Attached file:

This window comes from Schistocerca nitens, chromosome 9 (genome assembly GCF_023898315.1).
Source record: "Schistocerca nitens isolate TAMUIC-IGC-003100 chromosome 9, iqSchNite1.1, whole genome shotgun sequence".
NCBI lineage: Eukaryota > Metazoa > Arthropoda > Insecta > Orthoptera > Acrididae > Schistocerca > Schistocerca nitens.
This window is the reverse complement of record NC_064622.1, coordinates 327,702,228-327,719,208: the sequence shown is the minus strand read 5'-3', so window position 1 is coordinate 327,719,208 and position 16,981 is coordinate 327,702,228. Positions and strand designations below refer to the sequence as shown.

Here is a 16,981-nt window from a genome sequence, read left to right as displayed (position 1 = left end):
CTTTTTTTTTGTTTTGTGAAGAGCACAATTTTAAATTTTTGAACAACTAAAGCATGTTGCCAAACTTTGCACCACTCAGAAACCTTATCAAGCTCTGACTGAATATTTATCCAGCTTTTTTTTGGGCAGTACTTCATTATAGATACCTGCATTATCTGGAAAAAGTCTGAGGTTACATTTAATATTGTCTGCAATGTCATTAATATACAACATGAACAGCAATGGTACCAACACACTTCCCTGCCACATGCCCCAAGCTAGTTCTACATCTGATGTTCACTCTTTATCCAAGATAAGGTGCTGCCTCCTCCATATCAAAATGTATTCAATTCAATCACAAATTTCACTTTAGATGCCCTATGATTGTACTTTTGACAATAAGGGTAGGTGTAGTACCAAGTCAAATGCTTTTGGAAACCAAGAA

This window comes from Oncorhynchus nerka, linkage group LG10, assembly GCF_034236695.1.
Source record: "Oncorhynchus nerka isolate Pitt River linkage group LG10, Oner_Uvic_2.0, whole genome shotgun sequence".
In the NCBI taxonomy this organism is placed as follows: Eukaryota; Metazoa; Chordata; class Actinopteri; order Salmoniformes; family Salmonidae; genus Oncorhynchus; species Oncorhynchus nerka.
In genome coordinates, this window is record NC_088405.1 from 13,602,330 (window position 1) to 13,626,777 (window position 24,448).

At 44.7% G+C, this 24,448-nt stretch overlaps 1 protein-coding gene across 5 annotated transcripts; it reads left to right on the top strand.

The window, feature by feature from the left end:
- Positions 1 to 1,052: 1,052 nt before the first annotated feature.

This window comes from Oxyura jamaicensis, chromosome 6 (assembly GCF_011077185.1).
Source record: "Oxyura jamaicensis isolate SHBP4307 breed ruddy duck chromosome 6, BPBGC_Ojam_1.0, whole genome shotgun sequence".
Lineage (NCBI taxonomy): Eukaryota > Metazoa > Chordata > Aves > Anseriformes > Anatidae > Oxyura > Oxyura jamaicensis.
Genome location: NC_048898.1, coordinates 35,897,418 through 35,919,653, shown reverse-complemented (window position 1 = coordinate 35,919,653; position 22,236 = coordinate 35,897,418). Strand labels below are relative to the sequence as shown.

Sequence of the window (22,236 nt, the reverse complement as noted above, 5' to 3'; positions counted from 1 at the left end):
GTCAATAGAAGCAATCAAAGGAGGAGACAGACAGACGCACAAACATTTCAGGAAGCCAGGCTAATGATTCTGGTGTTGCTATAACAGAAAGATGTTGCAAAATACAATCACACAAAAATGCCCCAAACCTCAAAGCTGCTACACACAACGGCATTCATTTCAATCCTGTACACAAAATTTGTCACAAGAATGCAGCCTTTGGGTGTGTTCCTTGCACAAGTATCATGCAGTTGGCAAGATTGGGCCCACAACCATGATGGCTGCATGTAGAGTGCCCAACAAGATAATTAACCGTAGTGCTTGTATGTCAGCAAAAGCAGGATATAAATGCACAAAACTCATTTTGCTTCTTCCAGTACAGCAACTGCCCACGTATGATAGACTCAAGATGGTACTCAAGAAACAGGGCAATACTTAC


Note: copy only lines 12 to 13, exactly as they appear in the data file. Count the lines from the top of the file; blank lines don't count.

The window, feature by feature from the left end:
- Positions 1 to 1,052: 1,052 nt before the first annotated feature.